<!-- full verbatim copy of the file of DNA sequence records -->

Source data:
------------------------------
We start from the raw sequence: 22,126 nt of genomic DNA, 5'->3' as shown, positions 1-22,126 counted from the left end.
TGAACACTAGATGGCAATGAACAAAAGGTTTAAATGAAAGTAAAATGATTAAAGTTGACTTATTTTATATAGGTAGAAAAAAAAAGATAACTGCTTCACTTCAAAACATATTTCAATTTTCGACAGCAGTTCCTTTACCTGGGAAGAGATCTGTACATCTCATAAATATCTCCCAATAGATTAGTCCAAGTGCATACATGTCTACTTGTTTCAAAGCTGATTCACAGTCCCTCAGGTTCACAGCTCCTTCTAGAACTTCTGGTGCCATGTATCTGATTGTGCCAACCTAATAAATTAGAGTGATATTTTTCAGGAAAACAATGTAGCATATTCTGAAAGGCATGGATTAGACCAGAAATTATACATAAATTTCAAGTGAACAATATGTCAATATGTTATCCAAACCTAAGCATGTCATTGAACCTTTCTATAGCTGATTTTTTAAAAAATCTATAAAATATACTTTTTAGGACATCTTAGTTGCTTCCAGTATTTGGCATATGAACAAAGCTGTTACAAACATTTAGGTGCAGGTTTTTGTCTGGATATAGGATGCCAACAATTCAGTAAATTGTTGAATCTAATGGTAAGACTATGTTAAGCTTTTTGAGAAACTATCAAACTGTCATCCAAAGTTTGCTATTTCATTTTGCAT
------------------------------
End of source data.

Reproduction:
We start from the raw sequence: 22,126 nt of genomic DNA, 5'->3' as shown, positions 1-22,126 counted from the left end.
TGAACACTAGATGGCAATGAACAAAAGGTTTAAATGAAAGTAAAATGATTAAAGTTGACTTATTTTATATAGGTAGAAAAAAAAAGATAACTGCTTCACTTCAAAACATATTTCAATTTTCGACAGCAGTTCCTTTACCTGGGAAGAGATCTGTACATCTCATAAATATCTCCCAATAGATTAGTCCAAGTGCATACATGTCTACTTGTTTCAAAGCTGATTCACAGTCCCTCAGGTTCACAGCTCCTTCTAGAACTTCTGGTGCCATGTATCTGATTGTGCCAACCTAATAAATTAGAGTGATATTTTTCAGGAAAACAATGTAGCATATTCTGAAAGGCATGGATTAGACCAGAAATTATACATAAATTTCAAGTGAACAATATGTCAATATGTTATCCAAACCTAAGCATGTCATTGAACCTTTCTATAGCTGATTTTTTAAAAAATCTATAAAATATACTTTTTAGGACATCTTAGTTGCTTCCAGTATTTGGCATATGAACAAAGCTGTTACAAACATTTAGGTGCAGGTTTTTGTCTGGATATAGGATGCCAACAATTCAGTAAATTGTTGAATCTAATGGTAAGACTATGTTAAGCTTTTTGAGAAACTATCAAACTGTCATCCAAAGTTTGCTATTTCATTTTGCAT